Is DNA the killer app in terms of solving crimes?
The better it gets, the worse it gets in some ways. We can now get DNA from things you can hardly see—three or four skin cells. While that’s amazing, you still have to ask: how did it get there? Just because your DNA is at a crime scene doesn’t mean you had anything to do with that crime. Maybe you touched something that ended up in that room. I constantly remind people that crime isn’t solved by technology; it’s solved by people. You have to figure out—is this really significant? An investigator has to ask that question.
After 19 books with Kay Scarpetta, how do you feel about her these days?
I like her better now. In the first decade she was almost unrelentingly serious and had a difficult time with relationships. I was attempting to show a very harsh reality, so I was trying to be very linear and not have distractions. I kept to the point. Now that you can read forensic detail all over, I’m not just interested in what surgical instrument she’ll use when she walks in the morgue. I care even more about her reflections on what she’s about to do. She’s evolving and she’s more fun to be with.
Early in Red Mist, Scarpetta comes across letters complaining about how difficult she is, and that she needs to be warmed up, humanized, and have some good sex. Is that realistic for her world?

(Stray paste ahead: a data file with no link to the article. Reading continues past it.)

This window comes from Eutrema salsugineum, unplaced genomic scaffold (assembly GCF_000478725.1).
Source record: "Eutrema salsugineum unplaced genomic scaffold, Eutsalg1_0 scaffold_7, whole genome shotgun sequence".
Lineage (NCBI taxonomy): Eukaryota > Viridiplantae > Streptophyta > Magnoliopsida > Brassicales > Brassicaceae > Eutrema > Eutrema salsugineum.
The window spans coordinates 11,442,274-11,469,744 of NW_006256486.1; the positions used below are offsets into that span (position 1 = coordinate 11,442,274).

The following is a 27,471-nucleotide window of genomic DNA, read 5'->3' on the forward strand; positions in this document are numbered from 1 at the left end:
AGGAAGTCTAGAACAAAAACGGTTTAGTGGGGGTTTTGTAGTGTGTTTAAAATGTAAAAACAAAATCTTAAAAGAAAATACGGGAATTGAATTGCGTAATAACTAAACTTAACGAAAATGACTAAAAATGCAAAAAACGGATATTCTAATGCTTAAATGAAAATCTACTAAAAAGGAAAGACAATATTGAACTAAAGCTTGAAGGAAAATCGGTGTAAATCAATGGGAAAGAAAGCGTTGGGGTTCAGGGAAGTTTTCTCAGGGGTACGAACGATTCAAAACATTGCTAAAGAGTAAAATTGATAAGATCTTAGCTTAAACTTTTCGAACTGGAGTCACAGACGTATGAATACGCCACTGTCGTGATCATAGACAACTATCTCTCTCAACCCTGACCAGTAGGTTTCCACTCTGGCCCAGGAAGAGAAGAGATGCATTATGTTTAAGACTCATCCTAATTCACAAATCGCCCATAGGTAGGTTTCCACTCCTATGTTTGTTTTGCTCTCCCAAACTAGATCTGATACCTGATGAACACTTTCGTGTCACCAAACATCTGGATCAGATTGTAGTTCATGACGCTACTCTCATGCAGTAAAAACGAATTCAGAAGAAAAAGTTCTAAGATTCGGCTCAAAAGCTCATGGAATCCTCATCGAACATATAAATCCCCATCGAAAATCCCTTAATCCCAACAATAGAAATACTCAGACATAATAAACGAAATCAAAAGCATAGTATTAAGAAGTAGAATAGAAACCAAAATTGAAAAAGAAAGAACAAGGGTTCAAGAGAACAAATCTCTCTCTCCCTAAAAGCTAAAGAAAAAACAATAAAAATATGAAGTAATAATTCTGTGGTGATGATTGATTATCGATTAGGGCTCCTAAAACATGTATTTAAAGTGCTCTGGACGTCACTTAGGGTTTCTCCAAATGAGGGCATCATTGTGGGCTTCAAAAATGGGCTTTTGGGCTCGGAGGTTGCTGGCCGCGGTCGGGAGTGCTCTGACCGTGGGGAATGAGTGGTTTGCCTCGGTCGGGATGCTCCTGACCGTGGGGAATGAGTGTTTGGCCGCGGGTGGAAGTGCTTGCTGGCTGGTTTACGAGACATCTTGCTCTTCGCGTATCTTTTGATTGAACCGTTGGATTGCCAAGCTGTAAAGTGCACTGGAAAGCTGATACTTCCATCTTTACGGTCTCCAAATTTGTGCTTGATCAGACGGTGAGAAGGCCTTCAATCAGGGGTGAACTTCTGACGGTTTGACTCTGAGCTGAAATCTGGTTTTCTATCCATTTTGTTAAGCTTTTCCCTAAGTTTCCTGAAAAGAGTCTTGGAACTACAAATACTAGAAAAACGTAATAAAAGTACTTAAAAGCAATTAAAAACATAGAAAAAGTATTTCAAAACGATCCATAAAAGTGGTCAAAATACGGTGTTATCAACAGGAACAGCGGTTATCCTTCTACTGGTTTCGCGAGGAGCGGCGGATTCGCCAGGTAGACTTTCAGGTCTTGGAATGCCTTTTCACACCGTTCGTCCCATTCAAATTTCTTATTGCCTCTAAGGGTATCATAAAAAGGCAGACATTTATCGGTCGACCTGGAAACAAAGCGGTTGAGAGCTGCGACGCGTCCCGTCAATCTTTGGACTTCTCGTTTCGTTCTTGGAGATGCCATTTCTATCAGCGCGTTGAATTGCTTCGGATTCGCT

In her world and every world. When people are critical of powerful women, they use the words that are in those letters. She’s a bitch, or she’s cold, or what she needs is more sex. A lot of this is absolutely unfair and wrong. It’s just stereotypes—like calling men brutes.
As you’ve become more powerful, have you had to deal with similar complaints?
The biggest one I hear is that I’m successful because I’m gay and write like a man. OK, if that makes you more comfortable—but that’s ridiculous. I don’t know it’s true that I write like a man, but I’m just repeating what I hear—that my books are so popular because I’m not heterosexual. If I were a straight woman, obviously I wouldn’t be this successful.
"When people are critical of powerful women, they use the words that are in those letters. She’s a bitch, or she’s cold, or what she needs is more sex."
That’s stunning. It’s about the last thing I’d imagine someone saying.
They’re not saying it as a compliment. It’s a way of putting a person down to say you do well at something because you’re not normal. But most people I deal with don’t have any issues at all, whether they’re scientists or police officers or my fans. The more prevailing problem is to get men to read a book that’s written by a woman about a female protagonist. You should at least give it a chance. Try spending 500 pages with this lady, she’s really cool.
Any progress with the movies? Is Angelina Jolie still planning to play Scarpetta?
We’re in the pre-production stages where it’s all about the screenplay, and it’s looking promising. Yes, Angelina Jolie is still attached to the project. So maybe that’s the key to getting more male readers. When I talk to men, I say that if you were sitting next to Scarpetta on an airplane, you would adore her. You would have such a great conversation. By the time you got where you were going, you’d be very happy. And I guess if she looked like Angelina Jolie, you’d never get off the plane.